The tiny town of Brito, on the Pacific coast of Nicaragua, has expanded its population in the last few weeks. Chinese workers have been arriving, slowly but steadily, ever since President Daniel Ortega’s government announced the construction of a Nicaragua Canal, with funding and equipment from Chinese company HK Nicaragua Canal Development Investment Co. Ltd. The project, which aspires to be a competitor to the Panama Canal, is one of the jewels of Ortega’s administration and, should it be realized, would bring one of Nicaragua’s longtime dreams to life.
The Chinese workers have been joined by young biologists from the Universidad Nacional Autónoma de Nicaragua (National University of Nicaragua, or UNAN) and a British environmental consultancy hired to evaluate the potential impact the future construction site will have on the environment. Their studies are conducted with utmost secrecy, as none of the plans for the Canal -- including its planned route -- will be made public until late December. Wang Jing, chairman of HKND -- a unit of HK Nicaragua Canal Development Investment Co. and the man behind the entire project -- will hold a press conference in Hong Kong to announce the final version of the project and pitch the plan to potential investors.t
The cost of the project is estimated at $40 billion, but analysts believe it will go much higher. “Experience teaches us that the real cost would be at least 20 percent higher,” said Jean-Paul Rodrigue, a transportation expert at Hofstra University in New York.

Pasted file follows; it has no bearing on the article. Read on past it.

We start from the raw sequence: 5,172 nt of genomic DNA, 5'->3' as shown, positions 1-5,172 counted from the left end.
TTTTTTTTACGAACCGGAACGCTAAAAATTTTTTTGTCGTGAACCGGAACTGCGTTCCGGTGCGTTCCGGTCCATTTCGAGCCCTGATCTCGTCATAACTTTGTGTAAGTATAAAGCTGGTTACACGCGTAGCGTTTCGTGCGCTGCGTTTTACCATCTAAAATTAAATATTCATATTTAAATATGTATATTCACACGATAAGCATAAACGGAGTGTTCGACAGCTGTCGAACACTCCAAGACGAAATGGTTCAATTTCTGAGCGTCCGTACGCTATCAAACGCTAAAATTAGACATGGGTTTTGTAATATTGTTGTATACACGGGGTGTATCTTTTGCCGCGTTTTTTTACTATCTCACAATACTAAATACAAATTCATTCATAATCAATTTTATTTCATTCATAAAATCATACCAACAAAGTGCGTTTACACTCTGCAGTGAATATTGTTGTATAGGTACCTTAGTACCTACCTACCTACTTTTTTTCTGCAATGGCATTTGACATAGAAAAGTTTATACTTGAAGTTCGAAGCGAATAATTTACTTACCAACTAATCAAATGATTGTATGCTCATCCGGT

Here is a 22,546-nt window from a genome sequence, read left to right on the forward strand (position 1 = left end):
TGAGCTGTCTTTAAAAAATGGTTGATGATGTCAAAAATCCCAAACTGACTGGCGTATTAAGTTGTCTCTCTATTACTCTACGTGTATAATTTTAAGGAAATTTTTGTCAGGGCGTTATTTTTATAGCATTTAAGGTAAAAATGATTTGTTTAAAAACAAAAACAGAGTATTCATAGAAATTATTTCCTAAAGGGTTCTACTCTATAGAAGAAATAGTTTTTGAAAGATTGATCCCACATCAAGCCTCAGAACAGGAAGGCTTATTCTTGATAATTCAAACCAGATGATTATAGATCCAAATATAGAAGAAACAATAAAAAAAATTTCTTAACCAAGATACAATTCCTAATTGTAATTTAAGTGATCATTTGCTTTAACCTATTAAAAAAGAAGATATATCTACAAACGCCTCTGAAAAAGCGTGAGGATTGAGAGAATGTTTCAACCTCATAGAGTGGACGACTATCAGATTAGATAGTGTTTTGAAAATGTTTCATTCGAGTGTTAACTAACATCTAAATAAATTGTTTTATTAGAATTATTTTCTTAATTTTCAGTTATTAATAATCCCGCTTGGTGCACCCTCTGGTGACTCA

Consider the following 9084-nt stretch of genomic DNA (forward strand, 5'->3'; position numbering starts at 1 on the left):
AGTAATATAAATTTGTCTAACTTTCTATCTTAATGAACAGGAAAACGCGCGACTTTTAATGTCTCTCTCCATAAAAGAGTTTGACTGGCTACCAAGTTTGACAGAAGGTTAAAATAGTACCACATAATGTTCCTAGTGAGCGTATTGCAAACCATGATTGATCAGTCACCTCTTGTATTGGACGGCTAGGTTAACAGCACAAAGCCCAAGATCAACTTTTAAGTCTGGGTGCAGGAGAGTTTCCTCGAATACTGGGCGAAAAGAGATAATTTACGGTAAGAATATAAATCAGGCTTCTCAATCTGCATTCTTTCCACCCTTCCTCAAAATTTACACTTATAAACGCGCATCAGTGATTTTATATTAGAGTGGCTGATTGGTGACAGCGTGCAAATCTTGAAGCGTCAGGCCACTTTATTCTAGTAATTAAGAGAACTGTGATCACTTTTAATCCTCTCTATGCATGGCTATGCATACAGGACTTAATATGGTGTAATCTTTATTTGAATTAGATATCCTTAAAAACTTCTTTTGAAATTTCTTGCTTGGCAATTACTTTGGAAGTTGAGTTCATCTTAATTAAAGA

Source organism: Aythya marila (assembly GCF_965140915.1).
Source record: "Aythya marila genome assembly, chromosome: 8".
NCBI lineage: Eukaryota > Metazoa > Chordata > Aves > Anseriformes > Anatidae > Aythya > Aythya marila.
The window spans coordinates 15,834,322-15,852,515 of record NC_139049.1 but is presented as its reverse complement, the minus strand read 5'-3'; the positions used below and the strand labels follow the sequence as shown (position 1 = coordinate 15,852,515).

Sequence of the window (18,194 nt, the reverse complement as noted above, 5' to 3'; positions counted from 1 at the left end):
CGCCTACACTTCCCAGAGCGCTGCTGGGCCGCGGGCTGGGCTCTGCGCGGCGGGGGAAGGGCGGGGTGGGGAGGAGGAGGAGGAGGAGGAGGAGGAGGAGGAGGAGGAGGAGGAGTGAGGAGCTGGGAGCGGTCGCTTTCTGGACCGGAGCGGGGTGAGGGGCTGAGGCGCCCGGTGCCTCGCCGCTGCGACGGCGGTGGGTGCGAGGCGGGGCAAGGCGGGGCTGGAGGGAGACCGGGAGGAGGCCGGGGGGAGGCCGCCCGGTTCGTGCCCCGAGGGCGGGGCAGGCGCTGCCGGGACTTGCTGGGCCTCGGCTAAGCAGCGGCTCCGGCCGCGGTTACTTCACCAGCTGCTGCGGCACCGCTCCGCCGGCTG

The project has sparked controversy both inside and outside of Nicaragua. For many citizens, the thought of delegating this national dream to a foreign company is an affront to the country’s sovereignty, and has even been disputed in Congress: according to some experts, it is against the Constitution.
“What Ortega has done here is give his country to a foreign entrepreneur, only to become rich himself, without paying a cent to the Nicaraguan people,” said Dora María Téllez, a noted historian and a key figure in the Sandinista revolution that Ortega headed in 1979.
“This project raises many questions,” said opposition Congressman Carlos Langrand. “Why did they seek out a Chinese partner, without an international request for bids? We do not see seriousness in this project.”
And it does not look like the partnership with China is going smoothly either. In August, tensions arose as both parties gave contradictory reports on the state of the project: while Wang Jing was giving details to the British press on the route of the canal and its capacity, Ortega denied that any final drafts were going to be made before the viability reports had been filed.
But all of these issues might even be beside the point: experts in transportation and engineering the world over are saying that the Canal is not feasible, and it will never happen.
“It is borderline fantasy,” said Ed Sands, global logistics lead at consultancy firm Procurian. “There is simply no need, no demand for another canal in Central America. Panama has taken care of that.”
“The cost is going to be too outstanding, and who is going to take care of that? China’s current banking crisis will end it,” he added.
“Does anybody have $20 billion to spare?” agreed Rodrigue. “It is just going to be a colossal waste of resources.”